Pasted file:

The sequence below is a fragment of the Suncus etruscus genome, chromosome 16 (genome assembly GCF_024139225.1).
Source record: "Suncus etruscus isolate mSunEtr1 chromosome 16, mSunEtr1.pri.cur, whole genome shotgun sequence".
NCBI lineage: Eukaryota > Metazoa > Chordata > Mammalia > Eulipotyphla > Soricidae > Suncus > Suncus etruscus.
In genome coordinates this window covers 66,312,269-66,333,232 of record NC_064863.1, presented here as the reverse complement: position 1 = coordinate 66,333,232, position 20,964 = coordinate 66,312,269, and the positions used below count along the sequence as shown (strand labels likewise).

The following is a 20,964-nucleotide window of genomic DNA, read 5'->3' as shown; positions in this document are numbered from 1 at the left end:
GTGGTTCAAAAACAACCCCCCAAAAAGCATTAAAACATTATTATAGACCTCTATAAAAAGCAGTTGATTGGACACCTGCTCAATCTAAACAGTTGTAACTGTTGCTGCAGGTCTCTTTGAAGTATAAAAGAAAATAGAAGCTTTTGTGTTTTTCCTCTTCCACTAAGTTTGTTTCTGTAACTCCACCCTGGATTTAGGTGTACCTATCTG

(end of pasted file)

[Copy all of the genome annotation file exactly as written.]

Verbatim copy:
The sequence below is a fragment of the Suncus etruscus genome, chromosome 16 (genome assembly GCF_024139225.1).
Source record: "Suncus etruscus isolate mSunEtr1 chromosome 16, mSunEtr1.pri.cur, whole genome shotgun sequence".
NCBI lineage: Eukaryota > Metazoa > Chordata > Mammalia > Eulipotyphla > Soricidae > Suncus > Suncus etruscus.
In genome coordinates this window covers 66,312,269-66,333,232 of record NC_064863.1, presented here as the reverse complement: position 1 = coordinate 66,333,232, position 20,964 = coordinate 66,312,269, and the positions used below count along the sequence as shown (strand labels likewise).

The following is a 20,964-nucleotide window of genomic DNA, read 5'->3' as shown; positions in this document are numbered from 1 at the left end:
GTGGTTCAAAAACAACCCCCCAAAAAGCATTAAAACATTATTATAGACCTCTATAAAAAGCAGTTGATTGGACACCTGCTCAATCTAAACAGTTGTAACTGTTGCTGCAGGTCTCTTTGAAGTATAAAAGAAAATAGAAGCTTTTGTGTTTTTCCTCTTCCACTAAGTTTGTTTCTGTAACTCCACCCTGGATTTAGGTGTACCTATCTG